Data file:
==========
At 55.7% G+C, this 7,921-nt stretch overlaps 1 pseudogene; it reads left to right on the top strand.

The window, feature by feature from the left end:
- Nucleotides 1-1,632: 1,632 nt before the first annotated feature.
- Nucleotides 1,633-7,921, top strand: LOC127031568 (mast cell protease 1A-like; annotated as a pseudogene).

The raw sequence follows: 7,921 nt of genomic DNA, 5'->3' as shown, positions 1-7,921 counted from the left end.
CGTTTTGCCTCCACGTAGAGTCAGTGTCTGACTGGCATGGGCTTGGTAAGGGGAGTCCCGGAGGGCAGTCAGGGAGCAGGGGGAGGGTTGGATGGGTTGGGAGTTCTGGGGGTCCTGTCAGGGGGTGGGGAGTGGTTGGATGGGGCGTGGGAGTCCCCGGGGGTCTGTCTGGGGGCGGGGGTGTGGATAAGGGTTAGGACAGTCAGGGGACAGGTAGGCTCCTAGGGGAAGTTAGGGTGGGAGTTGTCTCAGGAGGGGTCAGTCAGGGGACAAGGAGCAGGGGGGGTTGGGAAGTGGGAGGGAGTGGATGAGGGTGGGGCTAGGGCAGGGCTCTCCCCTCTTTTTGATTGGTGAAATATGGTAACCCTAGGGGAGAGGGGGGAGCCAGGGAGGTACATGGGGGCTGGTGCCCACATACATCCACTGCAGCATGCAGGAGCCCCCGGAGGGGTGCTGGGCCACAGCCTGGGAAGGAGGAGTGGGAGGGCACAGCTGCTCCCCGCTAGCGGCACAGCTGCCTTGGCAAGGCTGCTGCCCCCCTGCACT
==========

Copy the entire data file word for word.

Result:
At 55.7% G+C, this 7,921-nt stretch overlaps 1 pseudogene; it reads left to right on the top strand.

The window, feature by feature from the left end:
- Nucleotides 1-1,632: 1,632 nt before the first annotated feature.
- Nucleotides 1,633-7,921, top strand: LOC127031568 (mast cell protease 1A-like; annotated as a pseudogene).

The raw sequence follows: 7,921 nt of genomic DNA, 5'->3' as shown, positions 1-7,921 counted from the left end.
CGTTTTGCCTCCACGTAGAGTCAGTGTCTGACTGGCATGGGCTTGGTAAGGGGAGTCCCGGAGGGCAGTCAGGGAGCAGGGGGAGGGTTGGATGGGTTGGGAGTTCTGGGGGTCCTGTCAGGGGGTGGGGAGTGGTTGGATGGGGCGTGGGAGTCCCCGGGGGTCTGTCTGGGGGCGGGGGTGTGGATAAGGGTTAGGACAGTCAGGGGACAGGTAGGCTCCTAGGGGAAGTTAGGGTGGGAGTTGTCTCAGGAGGGGTCAGTCAGGGGACAAGGAGCAGGGGGGGTTGGGAAGTGGGAGGGAGTGGATGAGGGTGGGGCTAGGGCAGGGCTCTCCCCTCTTTTTGATTGGTGAAATATGGTAACCCTAGGGGAGAGGGGGGAGCCAGGGAGGTACATGGGGGCTGGTGCCCACATACATCCACTGCAGCATGCAGGAGCCCCCGGAGGGGTGCTGGGCCACAGCCTGGGAAGGAGGAGTGGGAGGGCACAGCTGCTCCCCGCTAGCGGCACAGCTGCCTTGGCAAGGCTGCTGCCCCCCTGCACT